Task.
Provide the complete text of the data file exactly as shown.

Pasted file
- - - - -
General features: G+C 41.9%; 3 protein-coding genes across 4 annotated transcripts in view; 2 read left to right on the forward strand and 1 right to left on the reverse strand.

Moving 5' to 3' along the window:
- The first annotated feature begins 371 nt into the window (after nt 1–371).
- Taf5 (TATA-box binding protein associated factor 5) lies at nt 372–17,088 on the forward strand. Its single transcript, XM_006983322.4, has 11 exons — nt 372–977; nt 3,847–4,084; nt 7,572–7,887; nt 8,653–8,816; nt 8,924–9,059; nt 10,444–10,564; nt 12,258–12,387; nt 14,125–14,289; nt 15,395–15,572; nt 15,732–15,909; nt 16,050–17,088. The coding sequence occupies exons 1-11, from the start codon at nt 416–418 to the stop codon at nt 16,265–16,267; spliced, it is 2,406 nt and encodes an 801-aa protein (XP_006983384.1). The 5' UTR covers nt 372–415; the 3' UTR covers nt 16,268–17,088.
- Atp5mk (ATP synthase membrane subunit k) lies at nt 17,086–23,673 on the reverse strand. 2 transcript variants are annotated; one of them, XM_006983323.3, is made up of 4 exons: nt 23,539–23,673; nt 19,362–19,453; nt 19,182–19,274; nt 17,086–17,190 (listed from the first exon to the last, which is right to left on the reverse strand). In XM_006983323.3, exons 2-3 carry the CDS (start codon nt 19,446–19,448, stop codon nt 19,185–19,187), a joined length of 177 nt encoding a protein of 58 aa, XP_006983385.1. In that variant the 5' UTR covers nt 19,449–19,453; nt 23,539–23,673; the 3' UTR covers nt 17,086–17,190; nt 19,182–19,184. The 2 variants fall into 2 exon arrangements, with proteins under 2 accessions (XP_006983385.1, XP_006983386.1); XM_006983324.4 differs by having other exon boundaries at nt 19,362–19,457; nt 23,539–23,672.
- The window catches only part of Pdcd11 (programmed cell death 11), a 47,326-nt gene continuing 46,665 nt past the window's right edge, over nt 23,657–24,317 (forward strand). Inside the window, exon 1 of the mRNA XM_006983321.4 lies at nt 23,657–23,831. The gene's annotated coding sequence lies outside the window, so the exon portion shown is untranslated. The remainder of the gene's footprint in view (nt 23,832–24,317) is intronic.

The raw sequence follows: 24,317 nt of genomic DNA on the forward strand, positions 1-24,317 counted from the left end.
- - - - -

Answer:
General features: G+C 41.9%; 3 protein-coding genes across 4 annotated transcripts in view; 2 read left to right on the forward strand and 1 right to left on the reverse strand.

Moving 5' to 3' along the window:
- The first annotated feature begins 371 nt into the window (after nt 1–371).
- Taf5 (TATA-box binding protein associated factor 5) lies at nt 372–17,088 on the forward strand. Its single transcript, XM_006983322.4, has 11 exons — nt 372–977; nt 3,847–4,084; nt 7,572–7,887; nt 8,653–8,816; nt 8,924–9,059; nt 10,444–10,564; nt 12,258–12,387; nt 14,125–14,289; nt 15,395–15,572; nt 15,732–15,909; nt 16,050–17,088. The coding sequence occupies exons 1-11, from the start codon at nt 416–418 to the stop codon at nt 16,265–16,267; spliced, it is 2,406 nt and encodes an 801-aa protein (XP_006983384.1). The 5' UTR covers nt 372–415; the 3' UTR covers nt 16,268–17,088.
- Atp5mk (ATP synthase membrane subunit k) lies at nt 17,086–23,673 on the reverse strand. 2 transcript variants are annotated; one of them, XM_006983323.3, is made up of 4 exons: nt 23,539–23,673; nt 19,362–19,453; nt 19,182–19,274; nt 17,086–17,190 (listed from the first exon to the last, which is right to left on the reverse strand). In XM_006983323.3, exons 2-3 carry the CDS (start codon nt 19,446–19,448, stop codon nt 19,185–19,187), a joined length of 177 nt encoding a protein of 58 aa, XP_006983385.1. In that variant the 5' UTR covers nt 19,449–19,453; nt 23,539–23,673; the 3' UTR covers nt 17,086–17,190; nt 19,182–19,184. The 2 variants fall into 2 exon arrangements, with proteins under 2 accessions (XP_006983385.1, XP_006983386.1); XM_006983324.4 differs by having other exon boundaries at nt 19,362–19,457; nt 23,539–23,672.
- The window catches only part of Pdcd11 (programmed cell death 11), a 47,326-nt gene continuing 46,665 nt past the window's right edge, over nt 23,657–24,317 (forward strand). Inside the window, exon 1 of the mRNA XM_006983321.4 lies at nt 23,657–23,831. The gene's annotated coding sequence lies outside the window, so the exon portion shown is untranslated. The remainder of the gene's footprint in view (nt 23,832–24,317) is intronic.

The raw sequence follows: 24,317 nt of genomic DNA on the forward strand, positions 1-24,317 counted from the left end.